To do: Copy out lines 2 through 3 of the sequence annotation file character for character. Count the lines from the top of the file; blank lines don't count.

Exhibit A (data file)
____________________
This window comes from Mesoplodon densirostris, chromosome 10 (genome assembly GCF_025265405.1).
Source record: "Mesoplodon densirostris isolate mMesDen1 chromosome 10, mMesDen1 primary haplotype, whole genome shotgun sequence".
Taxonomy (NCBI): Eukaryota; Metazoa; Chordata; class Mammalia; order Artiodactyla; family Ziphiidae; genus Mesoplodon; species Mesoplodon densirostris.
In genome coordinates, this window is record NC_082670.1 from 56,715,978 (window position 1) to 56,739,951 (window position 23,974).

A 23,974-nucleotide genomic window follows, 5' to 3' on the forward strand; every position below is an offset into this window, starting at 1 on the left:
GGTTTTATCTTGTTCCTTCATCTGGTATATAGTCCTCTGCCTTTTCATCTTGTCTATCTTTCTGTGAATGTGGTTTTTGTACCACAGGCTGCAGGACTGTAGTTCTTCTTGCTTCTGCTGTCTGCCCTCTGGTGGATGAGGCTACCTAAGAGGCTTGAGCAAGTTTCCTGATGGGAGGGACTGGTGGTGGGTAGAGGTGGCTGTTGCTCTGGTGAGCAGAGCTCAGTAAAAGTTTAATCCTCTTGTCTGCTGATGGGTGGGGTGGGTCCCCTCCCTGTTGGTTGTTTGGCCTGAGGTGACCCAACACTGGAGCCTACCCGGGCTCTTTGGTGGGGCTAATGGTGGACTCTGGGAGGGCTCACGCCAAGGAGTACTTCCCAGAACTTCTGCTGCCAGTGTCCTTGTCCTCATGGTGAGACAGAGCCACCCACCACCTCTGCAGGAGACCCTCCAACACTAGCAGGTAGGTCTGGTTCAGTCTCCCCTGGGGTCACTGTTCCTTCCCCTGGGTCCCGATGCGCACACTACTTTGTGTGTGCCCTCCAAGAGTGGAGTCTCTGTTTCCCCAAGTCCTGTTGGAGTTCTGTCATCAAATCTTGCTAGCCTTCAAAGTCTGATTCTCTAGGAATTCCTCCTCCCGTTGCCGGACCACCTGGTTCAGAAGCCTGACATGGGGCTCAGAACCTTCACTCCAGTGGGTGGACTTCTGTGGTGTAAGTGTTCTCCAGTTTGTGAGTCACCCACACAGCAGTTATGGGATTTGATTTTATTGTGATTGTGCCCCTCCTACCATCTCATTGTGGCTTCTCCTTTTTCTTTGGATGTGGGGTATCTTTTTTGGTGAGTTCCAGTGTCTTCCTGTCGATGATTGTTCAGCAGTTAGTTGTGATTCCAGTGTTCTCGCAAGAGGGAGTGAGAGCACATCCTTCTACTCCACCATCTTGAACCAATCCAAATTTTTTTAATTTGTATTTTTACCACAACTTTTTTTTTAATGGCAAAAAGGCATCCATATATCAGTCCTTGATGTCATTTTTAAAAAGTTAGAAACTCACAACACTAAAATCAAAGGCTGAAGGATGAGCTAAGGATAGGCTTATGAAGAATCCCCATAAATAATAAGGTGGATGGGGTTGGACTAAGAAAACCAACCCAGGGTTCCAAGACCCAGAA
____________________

Source record: "Mesoplodon densirostris isolate mMesDen1 chromosome 10, mMesDen1 primary haplotype, whole genome shotgun sequence".
Taxonomy (NCBI): Eukaryota; Metazoa; Chordata; class Mammalia; order Artiodactyla; family Ziphiidae; genus Mesoplodon; species Mesoplodon densirostris.